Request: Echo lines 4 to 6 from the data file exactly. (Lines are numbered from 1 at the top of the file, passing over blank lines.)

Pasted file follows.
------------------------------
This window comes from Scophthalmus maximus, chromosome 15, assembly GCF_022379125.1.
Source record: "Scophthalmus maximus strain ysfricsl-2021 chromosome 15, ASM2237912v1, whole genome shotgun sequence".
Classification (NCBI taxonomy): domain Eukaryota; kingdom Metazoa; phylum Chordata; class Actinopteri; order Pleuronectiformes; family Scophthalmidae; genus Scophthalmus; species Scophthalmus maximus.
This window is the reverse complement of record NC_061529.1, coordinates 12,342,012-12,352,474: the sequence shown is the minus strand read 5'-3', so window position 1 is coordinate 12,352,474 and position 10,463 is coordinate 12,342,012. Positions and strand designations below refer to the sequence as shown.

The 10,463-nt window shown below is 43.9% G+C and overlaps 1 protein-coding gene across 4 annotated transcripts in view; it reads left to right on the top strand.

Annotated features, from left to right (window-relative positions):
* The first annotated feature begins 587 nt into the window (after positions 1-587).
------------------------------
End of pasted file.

This window is the reverse complement of record NC_061529.1, coordinates 12,342,012-12,352,474: the sequence shown is the minus strand read 5'-3', so window position 1 is coordinate 12,352,474 and position 10,463 is coordinate 12,342,012. Positions and strand designations below refer to the sequence as shown.

The 10,463-nt window shown below is 43.9% G+C and overlaps 1 protein-coding gene across 4 annotated transcripts in view; it reads left to right on the top strand.

Annotated features, from left to right (window-relative positions):